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Dissociative Identity Disorder 1

Dissociative Identity Disorder


Findings Report

Ji Young Song
English 202A, Section 012
Dr. J. Pirrone
April 4, 2016

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Introduction
Dissociative Identity Disorder, also known as Multiple Identity Disorder, is not rare even
though most people assume that DID is not a common disorder. Speaking of the 12-month
prevalence of DID among adults, it was 1.5 percent in the United States (Johnson et al. as cited
in American Psychiatric Association, 2008). However, there is not enough information about the
disorder, and even reported cases. I want people to have accurate information about DID, since it
needs special care and attention like other disorders. That is why I chose it as the topic of my
study. Again, my purpose of the study is providing facts, and knowledge of DID. In order to
achieve the purpose, I formed three research questions which were whether DID is real or not,
the process of DID, and the treatment of DID. But, after a review of the literature I edited some
of the questions. Since I found several reported cases of DID, I concluded that DID is the real
disorder, and removed the first question which was whether DID is real or not. In addition, I
added the question about the cause of DID. Therefore, my first question is what is the cause of
DID? The second one is what is the process of the switching between personalities? And the last
question is what is the treatment of DID?

Implementation
I chose an interview as a research method to conduct my study. Since my topic is
Dissociative Identity Disorder, it was hard to find the real sample around us. Even though the
patients with DID are not a small number, it is not easy to meet them. This is because most
patients suffering from DID do not want to reveal their disorder, and they do not even go to see a
doctor. Therefore, I did not chose the patients, but chose the experts of that field as my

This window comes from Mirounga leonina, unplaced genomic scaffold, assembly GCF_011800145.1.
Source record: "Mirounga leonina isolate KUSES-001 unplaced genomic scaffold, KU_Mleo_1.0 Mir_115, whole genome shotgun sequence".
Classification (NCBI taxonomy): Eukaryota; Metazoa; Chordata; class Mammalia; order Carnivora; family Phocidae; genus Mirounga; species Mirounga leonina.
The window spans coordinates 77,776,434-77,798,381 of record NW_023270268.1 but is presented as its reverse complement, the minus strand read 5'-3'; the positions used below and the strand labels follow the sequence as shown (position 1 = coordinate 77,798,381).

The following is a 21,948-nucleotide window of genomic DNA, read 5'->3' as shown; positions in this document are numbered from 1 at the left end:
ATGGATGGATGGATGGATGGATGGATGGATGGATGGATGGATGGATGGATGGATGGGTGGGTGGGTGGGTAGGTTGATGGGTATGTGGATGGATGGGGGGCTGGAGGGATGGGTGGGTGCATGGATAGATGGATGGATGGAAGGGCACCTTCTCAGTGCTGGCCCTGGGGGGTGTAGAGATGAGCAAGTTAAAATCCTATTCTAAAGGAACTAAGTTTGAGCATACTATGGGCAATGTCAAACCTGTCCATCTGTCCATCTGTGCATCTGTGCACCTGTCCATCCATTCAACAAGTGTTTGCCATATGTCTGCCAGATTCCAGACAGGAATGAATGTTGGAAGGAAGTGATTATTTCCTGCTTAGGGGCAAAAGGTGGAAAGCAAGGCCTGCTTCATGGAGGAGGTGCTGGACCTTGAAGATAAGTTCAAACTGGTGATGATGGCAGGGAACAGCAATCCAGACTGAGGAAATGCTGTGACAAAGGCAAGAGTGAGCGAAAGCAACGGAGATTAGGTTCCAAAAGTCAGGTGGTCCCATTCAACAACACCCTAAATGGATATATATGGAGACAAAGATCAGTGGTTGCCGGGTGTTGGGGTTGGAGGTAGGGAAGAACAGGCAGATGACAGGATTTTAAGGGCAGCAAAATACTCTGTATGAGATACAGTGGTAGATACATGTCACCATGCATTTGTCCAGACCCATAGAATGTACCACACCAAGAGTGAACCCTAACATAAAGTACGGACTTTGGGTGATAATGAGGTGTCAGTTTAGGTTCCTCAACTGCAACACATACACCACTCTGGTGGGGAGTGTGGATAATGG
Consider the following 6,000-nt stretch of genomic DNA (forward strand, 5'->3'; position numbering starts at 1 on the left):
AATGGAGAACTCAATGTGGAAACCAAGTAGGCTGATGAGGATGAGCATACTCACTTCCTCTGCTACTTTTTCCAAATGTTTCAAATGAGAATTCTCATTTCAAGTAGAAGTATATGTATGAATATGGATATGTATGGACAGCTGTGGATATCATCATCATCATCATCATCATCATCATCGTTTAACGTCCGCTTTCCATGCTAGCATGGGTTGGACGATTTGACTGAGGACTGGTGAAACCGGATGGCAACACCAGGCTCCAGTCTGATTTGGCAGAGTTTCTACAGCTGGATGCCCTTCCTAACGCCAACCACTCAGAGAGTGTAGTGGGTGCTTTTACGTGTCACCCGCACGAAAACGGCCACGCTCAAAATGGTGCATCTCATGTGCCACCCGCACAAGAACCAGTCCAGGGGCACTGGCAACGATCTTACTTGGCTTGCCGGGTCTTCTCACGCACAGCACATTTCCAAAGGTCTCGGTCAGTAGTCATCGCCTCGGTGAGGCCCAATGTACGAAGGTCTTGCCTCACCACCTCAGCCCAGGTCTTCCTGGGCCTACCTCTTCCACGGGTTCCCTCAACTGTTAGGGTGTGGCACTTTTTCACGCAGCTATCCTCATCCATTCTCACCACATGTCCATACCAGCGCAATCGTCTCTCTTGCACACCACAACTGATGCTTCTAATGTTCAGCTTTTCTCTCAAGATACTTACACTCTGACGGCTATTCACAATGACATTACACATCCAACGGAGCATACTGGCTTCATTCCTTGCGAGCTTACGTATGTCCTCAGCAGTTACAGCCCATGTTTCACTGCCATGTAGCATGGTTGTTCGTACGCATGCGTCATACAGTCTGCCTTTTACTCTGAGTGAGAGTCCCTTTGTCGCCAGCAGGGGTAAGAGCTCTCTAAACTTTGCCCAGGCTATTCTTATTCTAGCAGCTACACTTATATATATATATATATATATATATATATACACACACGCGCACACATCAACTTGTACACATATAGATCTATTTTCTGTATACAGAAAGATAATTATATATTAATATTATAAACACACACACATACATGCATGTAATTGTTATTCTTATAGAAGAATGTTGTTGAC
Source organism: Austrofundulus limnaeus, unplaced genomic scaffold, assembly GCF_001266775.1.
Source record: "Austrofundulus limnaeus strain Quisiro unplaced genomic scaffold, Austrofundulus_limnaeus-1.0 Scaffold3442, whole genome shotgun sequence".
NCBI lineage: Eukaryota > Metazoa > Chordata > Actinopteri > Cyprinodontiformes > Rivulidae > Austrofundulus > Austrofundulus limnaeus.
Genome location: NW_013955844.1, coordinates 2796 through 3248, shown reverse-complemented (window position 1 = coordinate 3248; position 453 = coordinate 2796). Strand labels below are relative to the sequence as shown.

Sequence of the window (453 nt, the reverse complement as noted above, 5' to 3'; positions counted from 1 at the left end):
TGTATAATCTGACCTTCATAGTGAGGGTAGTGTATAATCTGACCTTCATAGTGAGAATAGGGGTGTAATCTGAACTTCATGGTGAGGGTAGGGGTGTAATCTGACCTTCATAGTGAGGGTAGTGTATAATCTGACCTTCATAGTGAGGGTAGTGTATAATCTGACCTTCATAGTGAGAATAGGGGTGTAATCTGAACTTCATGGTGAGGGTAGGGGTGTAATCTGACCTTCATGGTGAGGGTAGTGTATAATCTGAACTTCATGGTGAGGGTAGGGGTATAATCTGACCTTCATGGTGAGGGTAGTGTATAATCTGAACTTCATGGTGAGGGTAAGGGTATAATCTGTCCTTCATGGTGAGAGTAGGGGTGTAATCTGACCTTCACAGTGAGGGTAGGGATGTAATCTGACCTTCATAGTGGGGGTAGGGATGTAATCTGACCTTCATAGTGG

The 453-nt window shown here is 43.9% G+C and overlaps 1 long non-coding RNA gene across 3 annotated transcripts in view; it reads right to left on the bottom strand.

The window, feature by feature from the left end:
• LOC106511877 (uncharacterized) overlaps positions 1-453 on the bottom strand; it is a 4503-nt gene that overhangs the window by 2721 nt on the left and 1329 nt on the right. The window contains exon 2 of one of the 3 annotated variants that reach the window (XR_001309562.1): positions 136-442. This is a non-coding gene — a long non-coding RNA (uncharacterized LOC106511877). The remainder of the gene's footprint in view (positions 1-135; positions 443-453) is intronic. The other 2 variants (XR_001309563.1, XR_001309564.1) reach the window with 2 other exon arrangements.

interviewees. Firstly, I searched the possible interviewees who have enough knowledge of DID.

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Because my major is psychology, I tried to contact the psychology professors who I studied with
at Penn State. Other possible interviewees were the experts of DID field. I found two experts by
searching, and visited their web site. I thought that they would be the great interviewees, because
they not only have a lot of information about the disorder, but also provide the treatments for the
patients with DID. I wrote formal mails to them in order to gain their consents for the interview. I
explained my research topic and purposes, and the reason why the person was suitable for the
interview. However, the problem was that the professors and the experts were too busy to
progress the interview. Even if I wrote a few mails, I got two responses from them. The first one
was from the experts of DID field, however she did not answer to an interview agreement
question, but sent some useful websites, and recommended to visit them. It was not easy to have
a consent for the interview. At that time, I got another mail from a psychology professor at Penn
State. The professor, Brian Kenneth Crosby, is teaching PSYCH 270 and PSYCH 470 which are
abnormal psychology. Thus, he has a lot of knowledge of mental disorder, and he also deals with
DID in class. Fortunately, he expressed interest in my research, and we arranged the date and
time for the interview. I re-checked my interview questions, and practiced the mock interview
with my friend.

Results
Before I asked my interview question, the professor emphasized that training for the